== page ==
Assuming we’re plugging into our amps and we have our first killer sound coming out of our cabinet, it’s time to put some mics up and get recording. I know one main thing; if it doesn’t sound great at the source, there’s nothing an engineer can do to fix it. And if it sounds great it’s hard to mess it up! I can’t stress how important it is to make sure the sound is the right sound coming out of the amp. Don’t be scared to get down to speaker level to listen. A lot of guitarists only ever hear their amp pointing at the back of their legs. When you put a mic on the speaker cone, they often complain about the sound being too bright. So before you put any mics up, it is essential to go and listen to the guitar amp every time!
Once you have listened and made any necessary adjustments, go back and think about what you had in mind for the sound of this particular guitar part. Think about not only the tonal aspects, but also ambient aspects. Does it need to feel fleshy and tactile and close, or a bit more roomy and ambient? These desired characteristics will have a huge influence on your mic selection and positioning. Not only that, go up moderately close to the amp and just move your head around and back a bit. You’ll soon find some spots where the sound seems to have a ‘purer’ voice. I usually recommend putting a mic there, wherever that might be, regardless of whatever else you do!
Top Tip: Get your ears down to the speaker level to find the sweet spot and put a mic there.
TUNE YOUR EARS
Having a reliable tuner plugged in and ready to go at all times is critical in a recording situation. Encourage your guitar players to check tuning regularly. Never assume that just because all strings are in tune at the open string that you’ll be in tune once you start playing chord shapes. It’s a much better idea to get used to being in tune at the open strings, then running through the combination of chords and shapes you’ll play during the song and see if they’re in tune, adjusting and ‘averaging’ your tuning so you can get through the song. You’ll soon start to find ways to shape their chord positions to sound more ‘in tune’.
There’s nothing worse than listening back to guitar parts where every time a D chord is played you realise the A note on the second fret of the G string is out of tune. Train your ears to be vigilant in spotting tuning issues, get used to the tricks to make guitars feel more in tune — like different chord shapes and positions — and don’t be scared to retune troublesome guitars and drop in every time there’s an out of tune D chord.
I’ve tried many different approaches to amp miking. For a long while, I would put a single mic back a metre or so, in the spot where the sound waves of the amp have developed a bit more. The mic is usually a dynamic, but not always — it’s not unusual to use a large diaphragm condenser in this spot. If the amp sounds good, it’s a simple way to capture a realistic representation. The other technique I’ve been using is to combine two very different tonal mics together reasonably close to the speaker cabinet. It always involves one ribbon mic, which is usually a little duller, pointed right at the centre of the speaker, in combination with another more ‘toppy’ mic. Usually that’s a Shure SM57, but it may also be a large diaphragm condenser, and this will be a little away from the centre of the speaker, to soften the tone a little. The critically important factor is that the diaphragms of both mics have to be at the samedistance from the speaker, to maintain the phase relationship between the mics. This way you’re getting the best of each mic representing the best bits of the amp sound.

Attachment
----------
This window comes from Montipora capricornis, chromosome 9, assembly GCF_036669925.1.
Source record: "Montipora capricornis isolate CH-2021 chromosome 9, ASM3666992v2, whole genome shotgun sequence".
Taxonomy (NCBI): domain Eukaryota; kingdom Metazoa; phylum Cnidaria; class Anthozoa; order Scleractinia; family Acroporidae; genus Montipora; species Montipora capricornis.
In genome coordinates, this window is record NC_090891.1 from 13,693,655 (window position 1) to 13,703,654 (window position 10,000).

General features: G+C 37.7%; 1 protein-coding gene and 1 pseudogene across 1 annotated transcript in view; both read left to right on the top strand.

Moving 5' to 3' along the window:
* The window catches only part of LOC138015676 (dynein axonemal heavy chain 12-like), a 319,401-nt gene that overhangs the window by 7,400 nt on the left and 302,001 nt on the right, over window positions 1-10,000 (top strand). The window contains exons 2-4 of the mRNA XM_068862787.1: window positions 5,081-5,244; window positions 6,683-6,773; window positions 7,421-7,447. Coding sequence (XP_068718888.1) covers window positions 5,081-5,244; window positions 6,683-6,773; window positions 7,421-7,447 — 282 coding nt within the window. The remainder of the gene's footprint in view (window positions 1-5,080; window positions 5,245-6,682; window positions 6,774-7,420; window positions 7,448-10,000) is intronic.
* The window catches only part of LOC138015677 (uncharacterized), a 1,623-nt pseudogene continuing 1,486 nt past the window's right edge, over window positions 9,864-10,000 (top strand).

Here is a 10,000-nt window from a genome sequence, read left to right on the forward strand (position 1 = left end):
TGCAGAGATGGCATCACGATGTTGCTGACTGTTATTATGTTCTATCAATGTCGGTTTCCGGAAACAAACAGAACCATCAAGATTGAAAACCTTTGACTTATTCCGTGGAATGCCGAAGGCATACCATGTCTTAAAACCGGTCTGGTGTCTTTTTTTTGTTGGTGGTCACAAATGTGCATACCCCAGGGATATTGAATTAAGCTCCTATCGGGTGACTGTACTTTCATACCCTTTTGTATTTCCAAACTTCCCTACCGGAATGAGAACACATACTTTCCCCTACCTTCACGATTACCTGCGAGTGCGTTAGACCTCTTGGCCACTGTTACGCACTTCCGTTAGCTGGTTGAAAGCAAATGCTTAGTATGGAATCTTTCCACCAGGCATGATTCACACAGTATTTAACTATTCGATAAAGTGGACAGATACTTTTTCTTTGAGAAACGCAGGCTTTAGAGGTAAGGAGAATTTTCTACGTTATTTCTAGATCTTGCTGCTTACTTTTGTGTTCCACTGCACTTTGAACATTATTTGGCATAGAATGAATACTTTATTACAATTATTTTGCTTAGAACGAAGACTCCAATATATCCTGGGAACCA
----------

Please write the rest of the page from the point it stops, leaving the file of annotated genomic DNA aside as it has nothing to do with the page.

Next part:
The thing I love about this technique is that, if recorded on to two tracks on a DAW, they essentially act as ‘bass and treble’ representation of the guitar sound, that you can balance appropriately against the track as your production develops. In other words, if at some point the guitar sound is a bit too gnarly, reduce the 57 and favour the ribbon mic, and vice versa if the sound is too cloudy or thick. These slight 3-5dB changes when you’re balancing the guitars against each other in the production can go a long way, without you having to reach for an equaliser!
Top Tip: Try balancing the sound of two different mics to give you the right blend, rather than reaching for an EQ.
Lastly, you might want to consider a ‘room mic’. Often I record guitar amps in our vocal booth, so there’s usually some sort of vocal mic already plugged in, going to a preamp and compressor. When I need a guitar sound to have a little more ‘air’ I’ll open up that channel onto another track. Sometimes it can be left where it is. But other times I’ll go and point it away from the amp, put it into an omnidirectional pattern, or push it right up against the window or into a corner for some weird reflections. If you do this, always check the phase.
I use this a lot when I’m going for that Neil Young Alabama sound — often I’ll put a delay only on the ambient mic to separate it a little further from the close mics, and maybe even pan the close mics one way and the delayed room mic the other for maximum width. It can be a fun way to push your guitar sound beyond just a good sound into something really special.
Top Tip: Try adding a room mic for a bit more air. Get fancy with some delay to push it even further away.
LAYERING IS THE NEW DYNAMICS